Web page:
Argo is the first-ever Saturday night finisher in the history of the storied Bermuda Race, which is co-organized by the Cruising Club of America and the Royal Bermuda Yacht Club. Argo averaged 19.24 knots while setting the multihull course record and sailed mainly to the west of rhumb line and took advantage of a meander in the Gulf Stream that gave it a favorable boost towards Bermuda.
Watching the boat do its pre-race preps, one could see the mast canted heavily to starboard, indicating the crew knew it would be a starboard tack slog until they got within sight of Bermuda. The only two maneuvers were a tack to port and one back to starboard to the finish line off St. David’s Lighthouse in the final 10 miles of the course.
After extended effort, Golder’s body was recovered by the crew and the vessel returned to the mainland. Next of kin has been informed. In the press release, race organized committee, the Cruising Club of America and the Royal Bermuda Yacht Club offered condolences to the family and crew of Golder.
It should be pointed out that perhaps no offshore sailing race in the U.S. has a more comprehensive pre-race safety education program than the Bermuda Race. Day-long workshops were conducted on weekends covering different areas of safety, including damage control and man overboard drills. We are told that at least 30% of each boat’s crew had to take the course before the boat could be certified to start.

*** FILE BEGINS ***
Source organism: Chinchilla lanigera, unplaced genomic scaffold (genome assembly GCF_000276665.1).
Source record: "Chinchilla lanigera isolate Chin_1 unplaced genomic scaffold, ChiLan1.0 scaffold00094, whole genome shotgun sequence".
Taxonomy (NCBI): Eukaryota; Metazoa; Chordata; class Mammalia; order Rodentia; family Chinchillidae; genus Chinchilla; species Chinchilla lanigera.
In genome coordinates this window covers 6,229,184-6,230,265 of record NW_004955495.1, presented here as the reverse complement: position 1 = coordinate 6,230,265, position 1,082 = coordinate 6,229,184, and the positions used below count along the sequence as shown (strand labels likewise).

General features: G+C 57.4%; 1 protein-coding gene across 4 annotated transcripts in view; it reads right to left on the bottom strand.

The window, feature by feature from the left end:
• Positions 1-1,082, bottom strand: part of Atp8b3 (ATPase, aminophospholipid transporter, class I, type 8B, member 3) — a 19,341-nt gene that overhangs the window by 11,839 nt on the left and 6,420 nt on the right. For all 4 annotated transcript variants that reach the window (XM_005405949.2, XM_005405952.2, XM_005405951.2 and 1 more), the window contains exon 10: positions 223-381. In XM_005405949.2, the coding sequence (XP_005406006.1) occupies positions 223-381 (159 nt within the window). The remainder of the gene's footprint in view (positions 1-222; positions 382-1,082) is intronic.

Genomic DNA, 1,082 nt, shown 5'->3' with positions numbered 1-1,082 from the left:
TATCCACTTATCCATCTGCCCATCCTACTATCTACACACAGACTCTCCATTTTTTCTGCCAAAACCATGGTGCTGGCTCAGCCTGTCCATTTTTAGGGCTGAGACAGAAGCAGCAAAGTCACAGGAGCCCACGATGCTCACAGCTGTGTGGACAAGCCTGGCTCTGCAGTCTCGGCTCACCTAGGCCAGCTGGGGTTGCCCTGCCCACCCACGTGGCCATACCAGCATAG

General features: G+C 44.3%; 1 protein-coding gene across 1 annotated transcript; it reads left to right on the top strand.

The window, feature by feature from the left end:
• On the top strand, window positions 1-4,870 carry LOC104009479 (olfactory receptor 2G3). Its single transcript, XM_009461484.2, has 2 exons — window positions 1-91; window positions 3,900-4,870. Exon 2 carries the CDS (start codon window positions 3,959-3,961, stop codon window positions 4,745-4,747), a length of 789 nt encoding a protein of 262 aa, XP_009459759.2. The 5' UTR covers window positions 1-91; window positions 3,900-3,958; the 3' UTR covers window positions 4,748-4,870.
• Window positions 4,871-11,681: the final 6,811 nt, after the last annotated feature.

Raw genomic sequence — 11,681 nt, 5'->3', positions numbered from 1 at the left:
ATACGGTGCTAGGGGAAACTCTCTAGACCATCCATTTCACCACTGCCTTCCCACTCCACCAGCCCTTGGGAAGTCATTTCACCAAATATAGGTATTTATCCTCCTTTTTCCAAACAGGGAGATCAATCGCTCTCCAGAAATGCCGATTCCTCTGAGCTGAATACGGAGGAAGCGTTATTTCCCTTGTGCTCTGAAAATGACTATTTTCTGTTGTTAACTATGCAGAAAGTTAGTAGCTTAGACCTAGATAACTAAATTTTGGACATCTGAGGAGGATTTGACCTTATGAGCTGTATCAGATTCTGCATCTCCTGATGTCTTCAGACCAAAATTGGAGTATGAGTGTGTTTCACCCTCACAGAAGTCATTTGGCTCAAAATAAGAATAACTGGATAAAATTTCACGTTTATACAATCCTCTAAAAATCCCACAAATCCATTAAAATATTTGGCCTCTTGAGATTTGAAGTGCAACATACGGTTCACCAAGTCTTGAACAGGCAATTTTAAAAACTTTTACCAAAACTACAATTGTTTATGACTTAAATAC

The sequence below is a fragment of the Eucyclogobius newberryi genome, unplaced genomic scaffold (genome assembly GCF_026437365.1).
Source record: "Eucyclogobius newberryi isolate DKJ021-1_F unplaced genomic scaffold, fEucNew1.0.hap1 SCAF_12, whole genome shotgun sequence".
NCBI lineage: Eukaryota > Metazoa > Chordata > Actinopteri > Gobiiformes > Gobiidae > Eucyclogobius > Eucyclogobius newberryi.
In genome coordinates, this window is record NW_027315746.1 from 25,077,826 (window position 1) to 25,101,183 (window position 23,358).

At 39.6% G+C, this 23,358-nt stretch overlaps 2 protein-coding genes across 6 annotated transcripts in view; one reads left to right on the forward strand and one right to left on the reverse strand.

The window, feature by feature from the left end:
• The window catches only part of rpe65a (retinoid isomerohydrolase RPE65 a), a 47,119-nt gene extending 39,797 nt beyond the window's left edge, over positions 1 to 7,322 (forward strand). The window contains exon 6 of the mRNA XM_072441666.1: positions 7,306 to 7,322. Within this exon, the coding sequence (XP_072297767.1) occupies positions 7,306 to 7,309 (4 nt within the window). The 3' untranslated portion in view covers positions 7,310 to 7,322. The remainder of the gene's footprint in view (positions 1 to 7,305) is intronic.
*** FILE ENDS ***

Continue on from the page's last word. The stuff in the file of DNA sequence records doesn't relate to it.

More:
There were 185 starters broken down into 19 different classes for the fleet. The longest boat in the race was the 141’ (42.97 m) steel-hull schooner Columbia and the smallest boat was the 32’ (9.75 m) fiberglass sloop Selkie, which was in one of two double-handed classes. By permitting nearly any type of boat longer than 32’ in the race and by allowing double-handed crews, the Bermuda Race committee encouraged the widest participation possible. The Bermuda Race is generally considered to be the premier offshore racing event on the American East Coast.
A Brief History
Thomas Fleming Day, editor of The Rudder magazine (founded in 1891), the first boating magazine in the U.S., started the Bermuda Race in 1906 to prove that small sailboats could be as seaworthy and safe as large vessels. “The danger of the sea for generations has been preached by the ignorant,” said Day, as he took aim at yacht racing’s governing Poohbahs at the time who were wealthy yachtsmen who owned boats longer than 80’ (24.38 m). Certain that an ocean race would be enjoyable and safe — and develop better sailors and better boats — Day founded and promoted the Bermuda Race. The first race also had the first woman skipper, Thora Lund Robinson.